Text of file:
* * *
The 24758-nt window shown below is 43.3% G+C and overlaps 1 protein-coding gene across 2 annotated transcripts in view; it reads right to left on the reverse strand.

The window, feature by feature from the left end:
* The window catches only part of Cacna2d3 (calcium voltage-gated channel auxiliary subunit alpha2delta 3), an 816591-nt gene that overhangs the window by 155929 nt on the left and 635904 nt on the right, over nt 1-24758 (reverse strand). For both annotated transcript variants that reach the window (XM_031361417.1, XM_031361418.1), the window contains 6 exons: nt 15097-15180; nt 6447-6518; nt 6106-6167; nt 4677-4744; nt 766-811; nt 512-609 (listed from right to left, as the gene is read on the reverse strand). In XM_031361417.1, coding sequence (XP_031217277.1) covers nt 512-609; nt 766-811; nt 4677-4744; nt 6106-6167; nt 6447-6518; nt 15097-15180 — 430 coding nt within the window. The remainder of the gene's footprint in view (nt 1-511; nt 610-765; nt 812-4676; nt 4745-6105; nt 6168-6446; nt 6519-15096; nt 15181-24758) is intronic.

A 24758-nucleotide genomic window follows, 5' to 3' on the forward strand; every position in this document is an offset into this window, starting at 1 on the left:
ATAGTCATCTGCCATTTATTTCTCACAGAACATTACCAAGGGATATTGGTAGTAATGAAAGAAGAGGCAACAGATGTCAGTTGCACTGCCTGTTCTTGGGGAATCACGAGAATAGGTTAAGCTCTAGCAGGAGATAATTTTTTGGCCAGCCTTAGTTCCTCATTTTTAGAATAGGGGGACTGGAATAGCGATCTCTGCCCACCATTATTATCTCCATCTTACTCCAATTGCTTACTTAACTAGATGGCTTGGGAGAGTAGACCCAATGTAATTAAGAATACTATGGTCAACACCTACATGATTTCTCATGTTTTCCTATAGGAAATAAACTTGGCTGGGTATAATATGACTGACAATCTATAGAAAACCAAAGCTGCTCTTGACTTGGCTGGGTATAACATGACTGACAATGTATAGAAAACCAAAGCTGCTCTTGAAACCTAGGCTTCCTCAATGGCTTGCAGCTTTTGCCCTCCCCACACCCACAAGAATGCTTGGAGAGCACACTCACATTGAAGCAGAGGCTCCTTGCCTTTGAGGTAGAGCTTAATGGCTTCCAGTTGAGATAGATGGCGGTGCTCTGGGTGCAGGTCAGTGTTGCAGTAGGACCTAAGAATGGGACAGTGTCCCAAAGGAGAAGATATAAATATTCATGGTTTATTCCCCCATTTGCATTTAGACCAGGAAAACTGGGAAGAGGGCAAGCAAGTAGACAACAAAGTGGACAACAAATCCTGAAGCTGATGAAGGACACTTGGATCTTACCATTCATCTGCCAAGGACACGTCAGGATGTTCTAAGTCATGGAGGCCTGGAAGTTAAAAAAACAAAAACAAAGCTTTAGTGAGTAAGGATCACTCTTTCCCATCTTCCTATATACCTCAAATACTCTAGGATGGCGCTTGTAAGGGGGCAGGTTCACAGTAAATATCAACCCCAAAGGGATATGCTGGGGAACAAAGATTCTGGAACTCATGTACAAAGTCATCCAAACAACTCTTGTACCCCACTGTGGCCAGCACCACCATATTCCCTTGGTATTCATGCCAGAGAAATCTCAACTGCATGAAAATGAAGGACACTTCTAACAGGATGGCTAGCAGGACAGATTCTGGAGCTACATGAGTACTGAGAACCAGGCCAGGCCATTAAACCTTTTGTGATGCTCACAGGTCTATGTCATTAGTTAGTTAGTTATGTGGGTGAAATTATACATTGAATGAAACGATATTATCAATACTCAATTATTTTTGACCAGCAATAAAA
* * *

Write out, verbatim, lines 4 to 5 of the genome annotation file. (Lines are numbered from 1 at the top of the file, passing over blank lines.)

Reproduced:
A 24758-nucleotide genomic window follows, 5' to 3' on the forward strand; every position in this document is an offset into this window, starting at 1 on the left:
ATAGTCATCTGCCATTTATTTCTCACAGAACATTACCAAGGGATATTGGTAGTAATGAAAGAAGAGGCAACAGATGTCAGTTGCACTGCCTGTTCTTGGGGAATCACGAGAATAGGTTAAGCTCTAGCAGGAGATAATTTTTTGGCCAGCCTTAGTTCCTCATTTTTAGAATAGGGGGACTGGAATAGCGATCTCTGCCCACCATTATTATCTCCATCTTACTCCAATTGCTTACTTAACTAGATGGCTTGGGAGAGTAGACCCAATGTAATTAAGAATACTATGGTCAACACCTACATGATTTCTCATGTTTTCCTATAGGAAATAAACTTGGCTGGGTATAATATGACTGACAATCTATAGAAAACCAAAGCTGCTCTTGACTTGGCTGGGTATAACATGACTGACAATGTATAGAAAACCAAAGCTGCTCTTGAAACCTAGGCTTCCTCAATGGCTTGCAGCTTTTGCCCTCCCCACACCCACAAGAATGCTTGGAGAGCACACTCACATTGAAGCAGAGGCTCCTTGCCTTTGAGGTAGAGCTTAATGGCTTCCAGTTGAGATAGATGGCGGTGCTCTGGGTGCAGGTCAGTGTTGCAGTAGGACCTAAGAATGGGACAGTGTCCCAAAGGAGAAGATATAAATATTCATGGTTTATTCCCCCATTTGCATTTAGACCAGGAAAACTGGGAAGAGGGCAAGCAAGTAGACAACAAAGTGGACAACAAATCCTGAAGCTGATGAAGGACACTTGGATCTTACCATTCATCTGCCAAGGACACGTCAGGATGTTCTAAGTCATGGAGGCCTGGAAGTTAAAAAAACAAAAACAAAGCTTTAGTGAGTAAGGATCACTCTTTCCCATCTTCCTATATACCTCAAATACTCTAGGATGGCGCTTGTAAGGGGGCAGGTTCACAGTAAATATCAACCCCAAAGGGATATGCTGGGGAACAAAGATTCTGGAACTCATGTACAAAGTCATCCAAACAACTCTTGTACCCCACTGTGGCCAGCACCACCATATTCCCTTGGTATTCATGCCAGAGAAATCTCAACTGCATGAAAATGAAGGACACTTCTAACAGGATGGCTAGCAGGACAGATTCTGGAGCTACATGAGTACTGAGAACCAGGCCAGGCCATTAAACCTTTTGTGATGCTCACAGGTCTATGTCATTAGTTAGTTAGTTATGTGGGTGAAATTATACATTGAATGAAACGATATTATCAATACTCAATTATTTTTGACCAGCAATAAAA